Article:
Can you calculate how many blades of grass there are in a field?
Third and fourth graders in Redding Elementary School’s gifted and talented program sure can.
In the program, “students are using the same resources that all the other children are using, but we’re looking at them deeper, we’re diving into them,” Redding Elementary School Principal Natalie Hammond said at a recent Board of Education meeting.
Currently, in RES, eight third graders and 17 fourth graders receive 60 minutes a day of gifted and talented instruction in math.
In language arts, eight third graders and 22 fourth graders receive 30 minutes a day of gifted and talented instruction.
Redding Elementary School teacher Matt Farina is the instructor of the program.
Going forward, Hammond said, there should be eight to 12 students in each class to really provide “that differentiated and gifted and talented instruction.”
Hammond said students in the program get the chance to deepen their understanding of the lesson “by getting involved in problem solving, inquiry and project-based learning.”
The program encourages independence, Hammond explained. When students get an assignment, “there is a quick snapshot mini lesson and then children are off — doing a project, collaborating, and working in partnerships,” she said.
It is the students who lead the conversations and learning, according to Hammond.
Hammond gave a comparison between a general education class and a gifted and talented class. In a general education class, students solve multiplication and division tables, while those in a gifted and talented class learn how to book airfare and a hotel, and make sure they are within a desired budget.
“It’s multiple steps, it’s taking that concept of area and perimeter to the next level,” Hammond said. “The children are creating, collaborating, and communicating.”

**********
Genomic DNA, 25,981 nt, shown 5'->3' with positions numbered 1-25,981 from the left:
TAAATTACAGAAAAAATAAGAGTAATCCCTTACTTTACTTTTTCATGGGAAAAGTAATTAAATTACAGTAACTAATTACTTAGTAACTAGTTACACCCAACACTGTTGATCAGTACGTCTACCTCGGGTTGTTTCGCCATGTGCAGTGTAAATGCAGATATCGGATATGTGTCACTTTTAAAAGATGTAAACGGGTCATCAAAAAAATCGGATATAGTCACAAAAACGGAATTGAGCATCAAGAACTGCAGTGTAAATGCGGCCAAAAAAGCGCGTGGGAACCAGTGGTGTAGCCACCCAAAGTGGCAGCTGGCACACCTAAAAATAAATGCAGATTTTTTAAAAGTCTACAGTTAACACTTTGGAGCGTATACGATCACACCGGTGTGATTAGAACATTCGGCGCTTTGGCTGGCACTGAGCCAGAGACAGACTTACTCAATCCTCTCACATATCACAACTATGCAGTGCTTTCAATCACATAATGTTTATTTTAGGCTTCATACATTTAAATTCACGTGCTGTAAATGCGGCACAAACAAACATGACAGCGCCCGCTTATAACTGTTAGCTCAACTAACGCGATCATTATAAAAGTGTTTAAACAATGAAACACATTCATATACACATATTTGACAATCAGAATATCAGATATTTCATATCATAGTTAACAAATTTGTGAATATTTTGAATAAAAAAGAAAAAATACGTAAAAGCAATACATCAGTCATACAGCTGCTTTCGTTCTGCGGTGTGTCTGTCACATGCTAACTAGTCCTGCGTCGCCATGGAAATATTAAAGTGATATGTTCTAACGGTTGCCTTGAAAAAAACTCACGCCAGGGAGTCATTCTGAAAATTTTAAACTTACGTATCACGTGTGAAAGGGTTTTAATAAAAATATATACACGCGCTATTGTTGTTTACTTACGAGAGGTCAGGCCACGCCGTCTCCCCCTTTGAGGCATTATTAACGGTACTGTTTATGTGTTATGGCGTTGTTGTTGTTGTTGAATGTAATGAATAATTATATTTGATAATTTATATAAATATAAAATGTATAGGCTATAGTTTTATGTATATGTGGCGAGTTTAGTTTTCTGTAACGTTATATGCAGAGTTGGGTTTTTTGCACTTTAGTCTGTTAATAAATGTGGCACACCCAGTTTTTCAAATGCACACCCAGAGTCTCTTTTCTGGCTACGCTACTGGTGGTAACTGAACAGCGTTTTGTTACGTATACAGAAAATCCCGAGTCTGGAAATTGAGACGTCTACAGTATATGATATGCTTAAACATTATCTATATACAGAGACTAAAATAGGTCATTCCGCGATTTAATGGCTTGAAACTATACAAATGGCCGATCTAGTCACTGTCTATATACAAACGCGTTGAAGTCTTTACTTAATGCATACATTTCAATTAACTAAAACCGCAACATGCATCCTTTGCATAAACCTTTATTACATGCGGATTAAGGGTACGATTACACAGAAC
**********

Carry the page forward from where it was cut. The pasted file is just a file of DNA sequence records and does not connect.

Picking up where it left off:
“When you hear and see the conversations that happen in these classrooms, you’re going to be blown away,” she said, inviting members of the Redding Board of Education to visit a gifted and talented classroom.
Identifying gifted children
Superintendent of Schools Tom McMorran said gifted and talented students make up three to five out of every 100 students.
In identifying students for the program, RES looks at many different criteria.
“It’s a tiered process. We start with the Otis-Lennon School Ability Test. We also talk to teachers and have conversations with parents — it’s a long process that we go through,” Hammond said. “Once the children are identified from that, we take a look at the scaled scores.”
Gifted and talented study group
Stephanie Pierson-Ugol, assistant superintendent of Easton, Redding and Region 9 Schools, began a study group of Redding’s gifted and talented program in the fall of 2017. The group was composed of teachers and staff from both RES and John Read Middle School, as well as board members and parent representatives.
“We felt it important to hear from everyone as we really move forward in enriching our program,” Hammond said.
The study group received more than 130 responses.
McMorran explained that the challenge in many gifted programs “is what we call rainbow and glitter glue,” he said.
They really don’t engage the children, he explained.
“We want to design our own activities to make sure the kids are engaged,” he said.
According to Hammond, one of the goals in the study group is to reach out to other towns to see what they are doing in their gifted and talented programs.
“We are reaching out not only in Fairfield County but to Westchester County and even as far as Finland and Norway. We want to see what other districts are doing,” she said.
Meeting the needs of all students, regardless of ability
In light of all the positive features of the gifted and talented program, McMorran said, he doesn’t want parents to think a general third grade class “is like vanilla and the gifted and talented class is the chocolate sundae,” he said. “There is a lot of great work going on. There is project-based work in all third grades. There is engagement, there are teachers seeking to unlock the potential of the kids.”
Extracurricular activities at all three schools play a large role in helping children articulate their passions, according to McMorran.
“The high school has more than 65 clubs, from service to robotics,” he said. “There are also sporting teams at the high school, and musical programs, and art programs. There are lots of ways for a kid’s Velcro to be found.”
McMorran explained that an educator’s job is to meet the needs of all children.
“Teachers should be providing learning opportunities for all, taking into account students’ different learning styles and teachers’ teaching styles,” he said.
The next gifted and talented study group meeting will be on Thursday, Feb. 22, at Redding Elementary School.